PS- for the record, I don't know a darn thing. I don't even want to know. We just are treating a group of patients without typical signs or response to therapy of the wild type diseases. We are treating patients with "onions of disease"- we peel off layers (treat) and we have a new one underneath. We are treating phantom coinfections- ones without tests or typical signs except in this context. We have unusual immunity breakdown patterns. We have a host of previously unheard of syndromes with a chronic related set of endpoints in the body. We are treating Borrelia with drugs for TB and maleria in order to get them to respond for goodness sake. Interesting genetic combinations in bug genomes are popping up independently here and there across the world. We have atypical clusters of disease for their routes of transmission. Either the bacteriophages have been busy or... somebodies been where they should not have gone. Humanity does not have a stellar track record in our time on this earth. We have had the knowledge and technology for an extended period of time. In the end, it matters not who or what. It would be nice if someone would cough up a list of what peices we might be playing with so we could move a bit faster. Some are easier to see in the patterns than others. We need to be able to test for the players, figure out immune support, and get doing the best we can. We really need culture/ sensitivity support for some of these beasties. The thing is- we have the infrastructure to be able to research and develope interventions at this time. And we are being too stupid to set it in motion. Just gotta call them like I see them.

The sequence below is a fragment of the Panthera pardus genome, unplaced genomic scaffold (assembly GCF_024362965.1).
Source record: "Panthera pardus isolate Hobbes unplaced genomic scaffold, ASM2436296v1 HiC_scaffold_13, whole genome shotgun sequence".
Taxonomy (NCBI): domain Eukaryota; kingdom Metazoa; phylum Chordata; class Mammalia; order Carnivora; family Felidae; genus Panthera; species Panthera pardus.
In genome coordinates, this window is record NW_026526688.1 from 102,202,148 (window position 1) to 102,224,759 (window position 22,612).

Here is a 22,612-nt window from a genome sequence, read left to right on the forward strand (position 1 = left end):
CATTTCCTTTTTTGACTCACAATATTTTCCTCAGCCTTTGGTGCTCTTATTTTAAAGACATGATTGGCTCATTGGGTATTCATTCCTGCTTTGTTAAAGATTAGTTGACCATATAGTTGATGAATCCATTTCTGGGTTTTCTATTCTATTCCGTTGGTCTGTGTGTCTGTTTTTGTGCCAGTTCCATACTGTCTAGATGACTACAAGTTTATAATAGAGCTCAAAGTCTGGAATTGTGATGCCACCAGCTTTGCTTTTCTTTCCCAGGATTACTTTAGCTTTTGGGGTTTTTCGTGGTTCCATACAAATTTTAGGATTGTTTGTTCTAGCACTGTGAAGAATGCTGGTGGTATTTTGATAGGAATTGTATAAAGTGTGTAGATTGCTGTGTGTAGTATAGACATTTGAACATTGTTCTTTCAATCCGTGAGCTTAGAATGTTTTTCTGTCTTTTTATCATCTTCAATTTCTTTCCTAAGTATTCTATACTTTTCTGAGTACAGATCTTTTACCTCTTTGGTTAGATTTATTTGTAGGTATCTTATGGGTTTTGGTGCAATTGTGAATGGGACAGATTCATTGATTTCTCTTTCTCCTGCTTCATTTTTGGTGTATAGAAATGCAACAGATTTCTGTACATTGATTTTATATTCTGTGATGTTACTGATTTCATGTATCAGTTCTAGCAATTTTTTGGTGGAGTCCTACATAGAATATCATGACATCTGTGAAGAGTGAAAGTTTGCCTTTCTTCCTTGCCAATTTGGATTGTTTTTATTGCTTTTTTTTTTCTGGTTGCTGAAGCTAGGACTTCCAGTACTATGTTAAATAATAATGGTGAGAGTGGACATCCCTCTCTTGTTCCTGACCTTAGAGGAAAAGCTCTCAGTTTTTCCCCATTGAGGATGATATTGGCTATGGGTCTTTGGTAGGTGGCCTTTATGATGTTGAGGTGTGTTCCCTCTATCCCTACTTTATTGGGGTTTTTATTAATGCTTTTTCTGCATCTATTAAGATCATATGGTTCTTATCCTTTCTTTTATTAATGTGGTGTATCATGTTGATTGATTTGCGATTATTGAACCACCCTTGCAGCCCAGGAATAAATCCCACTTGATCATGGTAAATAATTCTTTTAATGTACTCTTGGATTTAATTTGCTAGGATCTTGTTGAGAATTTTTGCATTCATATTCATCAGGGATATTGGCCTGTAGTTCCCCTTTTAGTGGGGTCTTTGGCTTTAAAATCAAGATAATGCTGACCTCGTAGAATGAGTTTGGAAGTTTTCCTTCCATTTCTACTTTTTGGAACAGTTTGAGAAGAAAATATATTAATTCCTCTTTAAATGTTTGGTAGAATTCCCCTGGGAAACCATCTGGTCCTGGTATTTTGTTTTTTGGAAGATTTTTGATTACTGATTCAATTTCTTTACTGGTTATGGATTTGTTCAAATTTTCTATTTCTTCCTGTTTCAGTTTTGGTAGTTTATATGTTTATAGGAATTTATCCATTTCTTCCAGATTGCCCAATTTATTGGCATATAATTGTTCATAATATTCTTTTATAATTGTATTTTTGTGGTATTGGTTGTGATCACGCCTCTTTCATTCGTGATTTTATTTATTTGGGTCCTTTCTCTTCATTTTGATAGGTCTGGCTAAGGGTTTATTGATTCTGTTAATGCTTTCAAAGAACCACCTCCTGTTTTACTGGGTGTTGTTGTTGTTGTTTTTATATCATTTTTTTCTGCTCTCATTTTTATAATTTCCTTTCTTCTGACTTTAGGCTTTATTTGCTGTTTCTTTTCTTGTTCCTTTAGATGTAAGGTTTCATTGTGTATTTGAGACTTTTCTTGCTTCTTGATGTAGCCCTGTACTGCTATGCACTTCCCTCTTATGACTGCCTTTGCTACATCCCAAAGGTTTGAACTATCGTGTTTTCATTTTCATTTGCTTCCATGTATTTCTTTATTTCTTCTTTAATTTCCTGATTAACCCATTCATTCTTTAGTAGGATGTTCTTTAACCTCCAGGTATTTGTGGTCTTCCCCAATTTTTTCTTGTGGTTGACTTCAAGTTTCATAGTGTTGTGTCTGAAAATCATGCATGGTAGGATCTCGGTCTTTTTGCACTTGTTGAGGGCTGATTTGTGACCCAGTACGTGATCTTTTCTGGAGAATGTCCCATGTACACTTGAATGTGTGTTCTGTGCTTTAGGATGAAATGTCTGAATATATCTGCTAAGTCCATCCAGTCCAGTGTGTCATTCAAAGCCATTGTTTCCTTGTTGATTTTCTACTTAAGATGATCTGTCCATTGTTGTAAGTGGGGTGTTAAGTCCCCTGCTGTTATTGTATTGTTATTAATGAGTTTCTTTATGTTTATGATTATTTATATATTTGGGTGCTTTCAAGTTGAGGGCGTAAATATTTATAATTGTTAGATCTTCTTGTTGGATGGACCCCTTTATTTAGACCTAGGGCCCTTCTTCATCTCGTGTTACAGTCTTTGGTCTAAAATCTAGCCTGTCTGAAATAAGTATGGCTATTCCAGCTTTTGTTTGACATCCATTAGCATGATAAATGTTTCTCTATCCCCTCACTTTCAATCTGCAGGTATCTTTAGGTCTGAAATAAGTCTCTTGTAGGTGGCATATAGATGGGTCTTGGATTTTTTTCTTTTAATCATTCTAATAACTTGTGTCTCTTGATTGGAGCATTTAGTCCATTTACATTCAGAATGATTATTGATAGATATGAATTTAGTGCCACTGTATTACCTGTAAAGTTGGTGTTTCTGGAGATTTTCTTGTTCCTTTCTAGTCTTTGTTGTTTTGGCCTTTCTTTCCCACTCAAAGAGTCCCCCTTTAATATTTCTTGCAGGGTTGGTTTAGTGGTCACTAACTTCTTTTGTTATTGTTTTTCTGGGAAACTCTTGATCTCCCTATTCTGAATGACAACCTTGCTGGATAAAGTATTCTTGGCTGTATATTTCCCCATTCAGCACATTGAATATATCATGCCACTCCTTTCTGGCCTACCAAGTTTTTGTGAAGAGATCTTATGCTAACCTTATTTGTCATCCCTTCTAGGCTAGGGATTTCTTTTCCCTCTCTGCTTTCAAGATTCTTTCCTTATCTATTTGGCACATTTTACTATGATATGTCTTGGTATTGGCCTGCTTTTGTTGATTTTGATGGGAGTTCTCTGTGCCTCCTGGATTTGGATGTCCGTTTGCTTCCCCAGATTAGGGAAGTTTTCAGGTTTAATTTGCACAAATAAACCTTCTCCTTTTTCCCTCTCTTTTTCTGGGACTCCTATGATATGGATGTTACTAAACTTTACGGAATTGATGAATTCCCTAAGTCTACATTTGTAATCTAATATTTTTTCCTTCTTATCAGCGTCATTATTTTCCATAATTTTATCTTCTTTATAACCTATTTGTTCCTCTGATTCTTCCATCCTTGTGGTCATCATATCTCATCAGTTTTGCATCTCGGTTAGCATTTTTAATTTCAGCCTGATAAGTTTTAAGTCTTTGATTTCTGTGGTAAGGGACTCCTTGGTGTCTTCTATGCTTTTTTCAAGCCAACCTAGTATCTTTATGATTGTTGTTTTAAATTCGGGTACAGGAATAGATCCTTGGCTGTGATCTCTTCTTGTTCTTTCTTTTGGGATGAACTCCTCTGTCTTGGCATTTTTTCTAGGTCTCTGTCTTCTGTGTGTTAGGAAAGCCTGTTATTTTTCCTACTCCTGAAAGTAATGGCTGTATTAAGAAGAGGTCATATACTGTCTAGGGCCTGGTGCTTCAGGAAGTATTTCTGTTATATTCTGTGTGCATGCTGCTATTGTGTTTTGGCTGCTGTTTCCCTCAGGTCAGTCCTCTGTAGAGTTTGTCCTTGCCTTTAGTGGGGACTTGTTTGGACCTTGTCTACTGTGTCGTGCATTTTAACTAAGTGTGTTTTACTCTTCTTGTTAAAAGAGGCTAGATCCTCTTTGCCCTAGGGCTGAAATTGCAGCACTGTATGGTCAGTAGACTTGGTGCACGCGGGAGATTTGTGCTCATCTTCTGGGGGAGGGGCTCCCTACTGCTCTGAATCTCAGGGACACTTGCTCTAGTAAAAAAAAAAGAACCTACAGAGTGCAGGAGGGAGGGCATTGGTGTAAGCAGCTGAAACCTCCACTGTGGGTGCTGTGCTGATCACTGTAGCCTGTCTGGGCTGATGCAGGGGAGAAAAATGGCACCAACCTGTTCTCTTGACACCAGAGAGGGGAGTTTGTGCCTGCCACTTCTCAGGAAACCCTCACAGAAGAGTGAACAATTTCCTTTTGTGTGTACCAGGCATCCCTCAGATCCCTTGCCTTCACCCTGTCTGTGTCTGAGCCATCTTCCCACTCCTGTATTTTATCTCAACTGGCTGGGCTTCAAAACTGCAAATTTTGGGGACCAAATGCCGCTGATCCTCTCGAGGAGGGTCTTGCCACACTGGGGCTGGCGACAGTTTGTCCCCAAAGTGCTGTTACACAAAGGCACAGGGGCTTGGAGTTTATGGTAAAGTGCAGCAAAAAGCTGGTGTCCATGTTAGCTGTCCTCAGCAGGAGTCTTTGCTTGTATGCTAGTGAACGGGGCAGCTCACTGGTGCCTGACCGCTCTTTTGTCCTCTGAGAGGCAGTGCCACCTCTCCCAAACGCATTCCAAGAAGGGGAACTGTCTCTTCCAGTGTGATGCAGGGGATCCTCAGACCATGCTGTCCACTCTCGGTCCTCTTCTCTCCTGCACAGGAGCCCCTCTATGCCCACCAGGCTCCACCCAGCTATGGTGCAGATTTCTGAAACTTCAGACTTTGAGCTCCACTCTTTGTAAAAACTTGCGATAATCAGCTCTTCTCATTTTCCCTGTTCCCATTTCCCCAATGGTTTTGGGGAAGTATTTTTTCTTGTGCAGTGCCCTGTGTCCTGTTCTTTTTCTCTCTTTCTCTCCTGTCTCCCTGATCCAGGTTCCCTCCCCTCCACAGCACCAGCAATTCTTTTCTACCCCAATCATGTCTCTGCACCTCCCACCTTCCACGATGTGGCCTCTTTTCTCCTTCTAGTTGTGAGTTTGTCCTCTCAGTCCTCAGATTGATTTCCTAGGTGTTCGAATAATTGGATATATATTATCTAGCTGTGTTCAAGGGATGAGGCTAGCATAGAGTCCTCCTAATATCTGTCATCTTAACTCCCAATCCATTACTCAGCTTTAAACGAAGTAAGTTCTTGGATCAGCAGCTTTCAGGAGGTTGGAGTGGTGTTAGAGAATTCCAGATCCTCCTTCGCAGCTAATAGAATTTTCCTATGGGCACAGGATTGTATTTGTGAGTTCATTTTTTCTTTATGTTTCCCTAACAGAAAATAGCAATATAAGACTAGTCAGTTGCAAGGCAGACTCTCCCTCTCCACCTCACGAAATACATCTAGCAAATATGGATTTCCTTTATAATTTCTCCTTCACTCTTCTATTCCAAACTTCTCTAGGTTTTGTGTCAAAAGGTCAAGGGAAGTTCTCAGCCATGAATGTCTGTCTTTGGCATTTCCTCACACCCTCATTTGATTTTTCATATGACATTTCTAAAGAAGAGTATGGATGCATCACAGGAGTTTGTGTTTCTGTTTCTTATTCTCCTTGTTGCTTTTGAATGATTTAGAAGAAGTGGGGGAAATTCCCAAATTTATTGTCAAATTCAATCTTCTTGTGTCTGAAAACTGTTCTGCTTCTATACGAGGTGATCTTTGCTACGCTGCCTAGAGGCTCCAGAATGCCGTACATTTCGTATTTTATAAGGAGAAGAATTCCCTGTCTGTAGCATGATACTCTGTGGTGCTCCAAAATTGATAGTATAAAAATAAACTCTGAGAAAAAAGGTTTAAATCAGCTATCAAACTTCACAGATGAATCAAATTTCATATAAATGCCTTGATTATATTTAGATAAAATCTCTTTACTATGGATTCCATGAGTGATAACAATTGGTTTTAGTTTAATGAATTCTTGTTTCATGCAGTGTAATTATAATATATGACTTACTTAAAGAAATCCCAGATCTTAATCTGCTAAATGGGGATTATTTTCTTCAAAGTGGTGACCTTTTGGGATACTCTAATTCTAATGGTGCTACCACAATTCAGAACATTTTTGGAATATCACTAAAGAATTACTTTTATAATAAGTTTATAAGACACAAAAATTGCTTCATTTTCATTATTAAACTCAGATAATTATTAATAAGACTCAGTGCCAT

sloborabas said...

Just want to say that this may be the best Lyme-blog I have ever read.

One question to the DOC: one of the primary problems I developed whilst walking around (for years) undiagnosed with Lyme was hyperthyroidism / Graves disease.

I hear it is somewhat unusual to go hyperthyroid, but I am told thyroid problems in general are extremely common with Lyme. Hence I was extremely surprised that thyroid tests (hormones: TSH, T3, T4 and antibodies: Anti-TPO, TgAb) don't appear to be mentioned in your list of diagnostic criteria?